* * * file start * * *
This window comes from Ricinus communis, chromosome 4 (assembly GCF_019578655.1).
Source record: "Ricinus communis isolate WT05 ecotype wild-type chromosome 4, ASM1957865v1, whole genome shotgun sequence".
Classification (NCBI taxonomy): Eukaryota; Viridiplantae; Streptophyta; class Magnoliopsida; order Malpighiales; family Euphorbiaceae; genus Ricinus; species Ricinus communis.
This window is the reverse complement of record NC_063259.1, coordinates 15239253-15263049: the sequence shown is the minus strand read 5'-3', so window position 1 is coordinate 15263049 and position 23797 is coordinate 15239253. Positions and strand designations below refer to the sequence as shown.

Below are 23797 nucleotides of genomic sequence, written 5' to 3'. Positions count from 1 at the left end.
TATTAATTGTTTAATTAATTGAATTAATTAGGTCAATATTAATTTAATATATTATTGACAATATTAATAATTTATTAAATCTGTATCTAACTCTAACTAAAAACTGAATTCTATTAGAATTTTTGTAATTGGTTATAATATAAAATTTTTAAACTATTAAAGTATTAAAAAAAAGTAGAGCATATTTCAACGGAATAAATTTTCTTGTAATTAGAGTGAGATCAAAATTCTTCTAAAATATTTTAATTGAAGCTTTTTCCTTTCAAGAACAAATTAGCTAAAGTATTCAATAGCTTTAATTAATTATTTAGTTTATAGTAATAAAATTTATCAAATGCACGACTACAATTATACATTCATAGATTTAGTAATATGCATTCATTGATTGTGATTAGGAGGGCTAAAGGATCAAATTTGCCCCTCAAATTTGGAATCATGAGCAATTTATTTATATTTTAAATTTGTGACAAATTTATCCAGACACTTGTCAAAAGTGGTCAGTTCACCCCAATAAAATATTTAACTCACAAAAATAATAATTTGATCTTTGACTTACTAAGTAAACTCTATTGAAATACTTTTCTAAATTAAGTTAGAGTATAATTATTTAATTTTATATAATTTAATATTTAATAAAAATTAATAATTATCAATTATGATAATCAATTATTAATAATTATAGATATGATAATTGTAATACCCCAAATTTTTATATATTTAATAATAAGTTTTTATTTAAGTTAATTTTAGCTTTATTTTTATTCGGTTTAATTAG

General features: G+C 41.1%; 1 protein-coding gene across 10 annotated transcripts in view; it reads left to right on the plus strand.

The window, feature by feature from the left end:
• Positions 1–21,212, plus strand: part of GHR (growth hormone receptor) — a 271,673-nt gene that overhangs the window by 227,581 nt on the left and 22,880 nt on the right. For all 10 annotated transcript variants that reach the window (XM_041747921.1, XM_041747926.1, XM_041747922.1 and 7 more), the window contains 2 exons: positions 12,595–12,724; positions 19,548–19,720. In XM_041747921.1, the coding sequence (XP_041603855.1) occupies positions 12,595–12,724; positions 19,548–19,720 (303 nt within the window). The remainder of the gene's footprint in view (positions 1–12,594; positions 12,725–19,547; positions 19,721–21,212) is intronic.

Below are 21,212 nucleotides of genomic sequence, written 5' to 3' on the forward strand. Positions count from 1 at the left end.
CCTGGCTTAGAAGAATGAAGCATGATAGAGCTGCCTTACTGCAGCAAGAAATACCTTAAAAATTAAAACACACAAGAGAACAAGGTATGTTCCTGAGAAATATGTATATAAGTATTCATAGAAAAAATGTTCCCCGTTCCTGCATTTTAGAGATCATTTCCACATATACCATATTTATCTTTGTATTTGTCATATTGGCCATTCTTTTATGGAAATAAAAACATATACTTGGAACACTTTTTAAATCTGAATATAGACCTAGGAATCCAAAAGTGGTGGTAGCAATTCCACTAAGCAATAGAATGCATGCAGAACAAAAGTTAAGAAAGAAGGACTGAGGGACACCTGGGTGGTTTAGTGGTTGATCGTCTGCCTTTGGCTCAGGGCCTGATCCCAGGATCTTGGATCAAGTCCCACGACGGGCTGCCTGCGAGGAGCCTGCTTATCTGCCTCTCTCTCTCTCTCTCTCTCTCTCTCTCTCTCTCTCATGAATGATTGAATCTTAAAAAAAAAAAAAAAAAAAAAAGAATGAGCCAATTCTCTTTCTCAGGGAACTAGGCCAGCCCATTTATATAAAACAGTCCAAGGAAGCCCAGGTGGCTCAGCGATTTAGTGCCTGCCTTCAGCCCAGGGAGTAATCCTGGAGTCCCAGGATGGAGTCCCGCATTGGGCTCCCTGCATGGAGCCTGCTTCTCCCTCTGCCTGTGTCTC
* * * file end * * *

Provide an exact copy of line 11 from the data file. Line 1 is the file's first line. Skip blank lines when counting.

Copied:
CCTGGCTTAGAAGAATGAAGCATGATAGAGCTGCCTTACTGCAGCAAGAAATACCTTAAAAATTAAAACACACAAGAGAACAAGGTATGTTCCTGAGAAATATGTATATAAGTATTCATAGAAAAAATGTTCCCCGTTCCTGCATTTTAGAGATCATTTCCACATATACCATATTTATCTTTGTATTTGTCATATTGGCCATTCTTTTATGGAAATAAAAACATATACTTGGAACACTTTTTAAATCTGAATATAGACCTAGGAATCCAAAAGTGGTGGTAGCAATTCCACTAAGCAATAGAATGCATGCAGAACAAAAGTTAAGAAAGAAGGACTGAGGGACACCTGGGTGGTTTAGTGGTTGATCGTCTGCCTTTGGCTCAGGGCCTGATCCCAGGATCTTGGATCAAGTCCCACGACGGGCTGCCTGCGAGGAGCCTGCTTATCTGCCTCTCTCTCTCTCTCTCTCTCTCTCTCTCTCTCTCTCATGAATGATTGAATCTTAAAAAAAAAAAAAAAAAAAAAAGAATGAGCCAATTCTCTTTCTCAGGGAACTAGGCCAGCCCATTTATATAAAACAGTCCAAGGAAGCCCAGGTGGCTCAGCGATTTAGTGCCTGCCTTCAGCCCAGGGAGTAATCCTGGAGTCCCAGGATGGAGTCCCGCATTGGGCTCCCTGCATGGAGCCTGCTTCTCCCTCTGCCTGTGTCTC